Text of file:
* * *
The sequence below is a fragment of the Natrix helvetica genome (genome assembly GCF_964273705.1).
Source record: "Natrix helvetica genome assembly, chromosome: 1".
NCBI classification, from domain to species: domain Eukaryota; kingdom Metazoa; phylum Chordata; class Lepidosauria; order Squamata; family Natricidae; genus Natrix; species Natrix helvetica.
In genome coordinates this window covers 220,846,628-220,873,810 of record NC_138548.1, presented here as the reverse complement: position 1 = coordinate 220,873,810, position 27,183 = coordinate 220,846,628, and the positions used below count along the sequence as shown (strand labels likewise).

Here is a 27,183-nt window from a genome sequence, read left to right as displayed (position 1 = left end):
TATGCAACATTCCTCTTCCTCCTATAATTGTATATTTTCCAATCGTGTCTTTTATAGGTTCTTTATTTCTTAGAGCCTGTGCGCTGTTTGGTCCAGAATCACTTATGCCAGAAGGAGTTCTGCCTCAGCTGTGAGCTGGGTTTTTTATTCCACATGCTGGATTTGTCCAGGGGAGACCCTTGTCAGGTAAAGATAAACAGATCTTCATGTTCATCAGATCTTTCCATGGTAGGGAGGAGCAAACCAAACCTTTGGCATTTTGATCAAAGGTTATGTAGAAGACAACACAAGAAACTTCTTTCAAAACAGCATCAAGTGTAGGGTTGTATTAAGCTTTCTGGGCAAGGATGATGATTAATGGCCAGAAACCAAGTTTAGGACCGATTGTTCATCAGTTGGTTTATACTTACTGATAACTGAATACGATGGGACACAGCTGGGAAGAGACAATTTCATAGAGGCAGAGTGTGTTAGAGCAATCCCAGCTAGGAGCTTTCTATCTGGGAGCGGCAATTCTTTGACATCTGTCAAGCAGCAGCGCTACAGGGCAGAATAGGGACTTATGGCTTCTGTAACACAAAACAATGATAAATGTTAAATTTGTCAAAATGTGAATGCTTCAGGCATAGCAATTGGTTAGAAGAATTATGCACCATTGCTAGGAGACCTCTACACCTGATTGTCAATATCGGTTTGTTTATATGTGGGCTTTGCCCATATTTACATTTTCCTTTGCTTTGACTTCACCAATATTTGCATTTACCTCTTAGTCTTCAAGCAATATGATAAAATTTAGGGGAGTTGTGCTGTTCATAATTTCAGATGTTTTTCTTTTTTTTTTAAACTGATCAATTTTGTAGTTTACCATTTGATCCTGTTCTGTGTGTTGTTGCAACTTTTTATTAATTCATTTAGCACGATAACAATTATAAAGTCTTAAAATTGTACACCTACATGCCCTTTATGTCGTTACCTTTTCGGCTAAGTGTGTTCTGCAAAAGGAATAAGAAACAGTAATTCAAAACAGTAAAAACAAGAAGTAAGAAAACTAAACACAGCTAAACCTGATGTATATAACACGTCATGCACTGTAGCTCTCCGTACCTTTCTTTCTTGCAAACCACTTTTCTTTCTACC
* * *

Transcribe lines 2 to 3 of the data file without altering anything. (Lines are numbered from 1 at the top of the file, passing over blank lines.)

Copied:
Source record: "Natrix helvetica genome assembly, chromosome: 1".
NCBI classification, from domain to species: domain Eukaryota; kingdom Metazoa; phylum Chordata; class Lepidosauria; order Squamata; family Natricidae; genus Natrix; species Natrix helvetica.